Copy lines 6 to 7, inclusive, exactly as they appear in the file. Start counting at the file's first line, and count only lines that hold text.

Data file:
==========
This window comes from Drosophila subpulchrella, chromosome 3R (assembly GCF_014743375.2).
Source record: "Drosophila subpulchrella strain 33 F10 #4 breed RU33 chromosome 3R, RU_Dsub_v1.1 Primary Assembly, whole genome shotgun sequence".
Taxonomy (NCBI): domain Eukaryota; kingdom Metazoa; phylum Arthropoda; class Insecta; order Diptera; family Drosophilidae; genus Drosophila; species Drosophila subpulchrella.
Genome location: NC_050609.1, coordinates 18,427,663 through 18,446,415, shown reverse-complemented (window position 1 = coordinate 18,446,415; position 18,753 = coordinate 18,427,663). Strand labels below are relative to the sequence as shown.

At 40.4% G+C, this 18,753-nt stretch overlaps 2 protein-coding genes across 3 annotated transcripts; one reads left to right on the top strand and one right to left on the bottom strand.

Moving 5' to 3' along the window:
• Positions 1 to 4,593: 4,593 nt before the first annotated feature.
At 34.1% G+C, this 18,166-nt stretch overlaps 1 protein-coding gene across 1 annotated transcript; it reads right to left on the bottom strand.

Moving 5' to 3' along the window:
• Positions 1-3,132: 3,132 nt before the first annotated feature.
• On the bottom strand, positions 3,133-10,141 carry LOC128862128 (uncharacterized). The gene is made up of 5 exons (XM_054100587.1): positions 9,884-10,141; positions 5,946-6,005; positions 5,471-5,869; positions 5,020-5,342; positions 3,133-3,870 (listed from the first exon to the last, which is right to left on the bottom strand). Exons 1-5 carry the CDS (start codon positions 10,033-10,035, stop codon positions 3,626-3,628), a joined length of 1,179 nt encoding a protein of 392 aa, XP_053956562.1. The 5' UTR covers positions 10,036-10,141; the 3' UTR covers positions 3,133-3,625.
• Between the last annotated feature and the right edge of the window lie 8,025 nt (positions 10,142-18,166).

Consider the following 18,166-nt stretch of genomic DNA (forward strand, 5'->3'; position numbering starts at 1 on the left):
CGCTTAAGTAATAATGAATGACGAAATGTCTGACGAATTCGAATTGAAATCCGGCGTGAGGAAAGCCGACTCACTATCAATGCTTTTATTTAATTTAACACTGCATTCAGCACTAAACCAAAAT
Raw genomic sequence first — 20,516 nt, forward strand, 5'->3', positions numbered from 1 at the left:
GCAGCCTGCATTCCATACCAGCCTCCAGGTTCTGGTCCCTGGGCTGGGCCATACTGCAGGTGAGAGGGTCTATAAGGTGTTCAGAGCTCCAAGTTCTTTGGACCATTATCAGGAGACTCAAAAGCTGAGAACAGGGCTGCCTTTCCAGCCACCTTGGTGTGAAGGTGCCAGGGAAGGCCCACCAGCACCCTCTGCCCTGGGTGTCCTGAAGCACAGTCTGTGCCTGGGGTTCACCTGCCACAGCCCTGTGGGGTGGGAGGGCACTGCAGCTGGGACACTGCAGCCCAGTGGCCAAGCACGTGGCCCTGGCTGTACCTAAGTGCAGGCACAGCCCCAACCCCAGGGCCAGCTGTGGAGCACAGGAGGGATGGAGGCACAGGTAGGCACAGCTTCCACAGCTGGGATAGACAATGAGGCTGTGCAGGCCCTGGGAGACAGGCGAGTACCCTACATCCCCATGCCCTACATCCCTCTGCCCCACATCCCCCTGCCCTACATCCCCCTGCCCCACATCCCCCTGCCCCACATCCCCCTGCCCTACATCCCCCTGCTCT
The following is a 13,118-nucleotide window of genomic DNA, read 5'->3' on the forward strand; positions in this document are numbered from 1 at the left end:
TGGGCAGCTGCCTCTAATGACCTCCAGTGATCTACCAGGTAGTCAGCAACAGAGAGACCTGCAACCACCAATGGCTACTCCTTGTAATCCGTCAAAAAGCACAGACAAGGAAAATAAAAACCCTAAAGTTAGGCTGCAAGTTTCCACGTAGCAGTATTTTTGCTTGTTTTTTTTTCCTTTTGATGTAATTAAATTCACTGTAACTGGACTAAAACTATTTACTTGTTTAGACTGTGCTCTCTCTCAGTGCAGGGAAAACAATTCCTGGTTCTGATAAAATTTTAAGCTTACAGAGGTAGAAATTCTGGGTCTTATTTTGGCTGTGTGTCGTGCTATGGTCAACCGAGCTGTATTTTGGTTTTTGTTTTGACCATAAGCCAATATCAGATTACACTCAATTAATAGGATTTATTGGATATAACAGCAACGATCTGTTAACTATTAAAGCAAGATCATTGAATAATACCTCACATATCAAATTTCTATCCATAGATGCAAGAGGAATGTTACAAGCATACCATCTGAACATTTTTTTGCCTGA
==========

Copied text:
Moving 5' to 3' along the window:
• Positions 1 to 4,593: 4,593 nt before the first annotated feature.